During the American Civil War there was one Confederate general that the Union general, and future President, Ulysees S Grant truly feared – Lieutenant General Nathan Bedford Forrest. Forrest was an unusual and controversial figure. Raised in poverty and with limited formal education, by the time the Civil War began he had become wealthy as a slave trader and plantation owner. He joined the Confederate Army as a private, but his leadership skills and personal wealth led to a rapid rise through the ranks.

Commanding various brigades and regiments, Forrest delivered a series of battle victories – some big and some small – that were based on his ability to move faster, much faster, than his opponents. Although most of his battles were fought on foot, his troops moved rapidly between battle locations on horse, massively outpacing his enemy’s infantry movements, which were, quite literally, pedestrian. As a result, Forrest was able to disrupt supply chains, launch fast-moving attacks against fragmented defences, and generally become a constant source of frustration and debilitation to the Union forces.

As Forrest himself explained, the secret of his success was “to git thar fust with the most men” and these principles, which had also previously led Napoleon to success across Europe, were subsequently followed by many 20th century generals, including Rommel, Patton and even Mao Zedong, who all focused on speed, agility and the ability to shock and disrupt opposing forces, rather than the more traditional, attrition-centred approach.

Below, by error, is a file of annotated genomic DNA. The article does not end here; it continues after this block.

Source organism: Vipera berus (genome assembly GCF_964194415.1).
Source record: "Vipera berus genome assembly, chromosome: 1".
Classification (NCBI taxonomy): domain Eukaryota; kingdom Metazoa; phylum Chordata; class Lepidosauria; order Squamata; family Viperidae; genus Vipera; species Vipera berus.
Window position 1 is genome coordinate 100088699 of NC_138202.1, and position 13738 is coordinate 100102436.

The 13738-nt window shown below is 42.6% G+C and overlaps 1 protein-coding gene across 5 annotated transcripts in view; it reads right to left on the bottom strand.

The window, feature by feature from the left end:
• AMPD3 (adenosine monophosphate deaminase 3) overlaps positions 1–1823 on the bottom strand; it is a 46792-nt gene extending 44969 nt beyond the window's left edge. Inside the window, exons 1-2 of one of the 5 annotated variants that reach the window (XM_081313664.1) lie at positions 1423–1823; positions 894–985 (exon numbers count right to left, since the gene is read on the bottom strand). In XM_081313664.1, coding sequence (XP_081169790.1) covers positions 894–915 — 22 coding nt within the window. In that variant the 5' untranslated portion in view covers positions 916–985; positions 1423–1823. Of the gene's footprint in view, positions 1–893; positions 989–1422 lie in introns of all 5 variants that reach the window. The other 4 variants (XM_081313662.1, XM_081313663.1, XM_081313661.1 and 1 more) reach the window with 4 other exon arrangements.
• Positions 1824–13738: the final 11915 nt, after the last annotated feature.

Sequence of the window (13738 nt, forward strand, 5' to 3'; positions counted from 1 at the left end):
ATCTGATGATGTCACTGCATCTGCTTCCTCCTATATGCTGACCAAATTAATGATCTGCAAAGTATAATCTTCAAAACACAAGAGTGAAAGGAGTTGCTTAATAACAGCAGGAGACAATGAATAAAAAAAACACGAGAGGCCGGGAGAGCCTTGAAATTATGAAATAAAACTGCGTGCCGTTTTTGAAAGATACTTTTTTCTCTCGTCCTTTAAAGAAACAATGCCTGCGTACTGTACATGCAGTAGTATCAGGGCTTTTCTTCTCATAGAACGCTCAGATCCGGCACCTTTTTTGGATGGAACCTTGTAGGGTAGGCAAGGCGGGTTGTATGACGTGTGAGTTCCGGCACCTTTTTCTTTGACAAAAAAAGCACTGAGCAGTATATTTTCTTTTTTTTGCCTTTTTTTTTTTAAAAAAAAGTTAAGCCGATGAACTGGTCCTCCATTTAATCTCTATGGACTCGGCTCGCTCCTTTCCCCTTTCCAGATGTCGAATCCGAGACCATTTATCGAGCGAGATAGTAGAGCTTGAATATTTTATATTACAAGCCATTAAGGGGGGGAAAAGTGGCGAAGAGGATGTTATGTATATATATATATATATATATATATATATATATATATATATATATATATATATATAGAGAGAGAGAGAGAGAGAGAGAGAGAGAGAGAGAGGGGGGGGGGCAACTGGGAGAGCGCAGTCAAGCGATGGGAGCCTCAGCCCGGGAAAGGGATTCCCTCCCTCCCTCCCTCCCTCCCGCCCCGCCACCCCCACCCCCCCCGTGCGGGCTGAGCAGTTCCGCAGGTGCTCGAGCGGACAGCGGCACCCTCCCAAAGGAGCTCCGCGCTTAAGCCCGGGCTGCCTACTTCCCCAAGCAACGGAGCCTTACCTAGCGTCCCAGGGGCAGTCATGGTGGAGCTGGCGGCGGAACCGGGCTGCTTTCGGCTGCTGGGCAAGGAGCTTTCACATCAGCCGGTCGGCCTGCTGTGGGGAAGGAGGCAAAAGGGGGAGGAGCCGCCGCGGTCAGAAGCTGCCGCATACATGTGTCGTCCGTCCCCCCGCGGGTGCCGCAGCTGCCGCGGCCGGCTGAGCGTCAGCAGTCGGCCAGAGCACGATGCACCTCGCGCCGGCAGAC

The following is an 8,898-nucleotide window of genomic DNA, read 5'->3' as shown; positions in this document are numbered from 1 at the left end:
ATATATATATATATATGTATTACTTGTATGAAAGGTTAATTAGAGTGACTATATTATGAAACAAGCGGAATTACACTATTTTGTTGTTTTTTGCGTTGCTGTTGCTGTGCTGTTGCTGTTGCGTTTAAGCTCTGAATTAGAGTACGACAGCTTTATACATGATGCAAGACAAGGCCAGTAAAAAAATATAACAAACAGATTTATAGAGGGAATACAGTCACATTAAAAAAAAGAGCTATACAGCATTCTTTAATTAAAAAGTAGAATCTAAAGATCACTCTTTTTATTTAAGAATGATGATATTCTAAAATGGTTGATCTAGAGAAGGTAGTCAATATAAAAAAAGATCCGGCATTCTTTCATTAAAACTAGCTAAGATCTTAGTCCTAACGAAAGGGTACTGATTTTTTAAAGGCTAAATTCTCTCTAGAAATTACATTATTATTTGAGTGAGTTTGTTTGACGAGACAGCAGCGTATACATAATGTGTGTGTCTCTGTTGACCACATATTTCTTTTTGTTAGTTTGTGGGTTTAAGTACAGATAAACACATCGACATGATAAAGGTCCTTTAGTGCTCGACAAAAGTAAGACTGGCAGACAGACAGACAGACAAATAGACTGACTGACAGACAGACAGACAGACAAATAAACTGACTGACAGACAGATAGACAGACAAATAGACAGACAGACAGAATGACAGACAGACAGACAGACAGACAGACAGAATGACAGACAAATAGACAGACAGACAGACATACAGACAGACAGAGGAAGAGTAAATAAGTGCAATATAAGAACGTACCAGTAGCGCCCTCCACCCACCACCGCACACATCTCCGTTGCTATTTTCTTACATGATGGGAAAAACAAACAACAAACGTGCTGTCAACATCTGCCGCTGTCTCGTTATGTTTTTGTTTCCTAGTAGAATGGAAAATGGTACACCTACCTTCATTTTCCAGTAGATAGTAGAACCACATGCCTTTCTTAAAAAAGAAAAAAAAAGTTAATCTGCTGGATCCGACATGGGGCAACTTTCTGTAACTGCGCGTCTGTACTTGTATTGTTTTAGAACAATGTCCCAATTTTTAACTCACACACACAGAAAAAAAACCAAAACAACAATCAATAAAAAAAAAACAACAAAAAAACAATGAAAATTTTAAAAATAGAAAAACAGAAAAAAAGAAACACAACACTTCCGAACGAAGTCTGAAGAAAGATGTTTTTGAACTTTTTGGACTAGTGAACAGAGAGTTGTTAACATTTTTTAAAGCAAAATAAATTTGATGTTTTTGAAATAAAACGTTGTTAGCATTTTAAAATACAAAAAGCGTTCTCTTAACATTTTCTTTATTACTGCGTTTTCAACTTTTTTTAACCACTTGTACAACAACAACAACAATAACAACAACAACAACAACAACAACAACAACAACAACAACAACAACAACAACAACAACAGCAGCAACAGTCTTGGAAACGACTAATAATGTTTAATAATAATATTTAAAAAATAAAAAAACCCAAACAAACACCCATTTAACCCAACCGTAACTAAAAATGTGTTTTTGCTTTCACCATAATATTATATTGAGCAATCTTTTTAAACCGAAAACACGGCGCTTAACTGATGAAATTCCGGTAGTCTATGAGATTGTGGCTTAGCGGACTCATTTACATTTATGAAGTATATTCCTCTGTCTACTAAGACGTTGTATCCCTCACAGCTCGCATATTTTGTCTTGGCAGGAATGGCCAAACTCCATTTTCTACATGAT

Forrest did not have technically superior fighters under his command. In fact, he was given a series of ‘green’ regiments to lead. And neither did he benefit from better weaponry and equipment. Forrest’s only advantage was the speed at which he was able to lead his army to the site of battle, carry out a rapid strike, and then move onto the next objective.

How would Nathan Bedford Forrest fare in Silicon Valley in the twenty-first century? And what can you learn from his approach and apply to your organisation?

© Stuart Cross 2013. All rights reserved.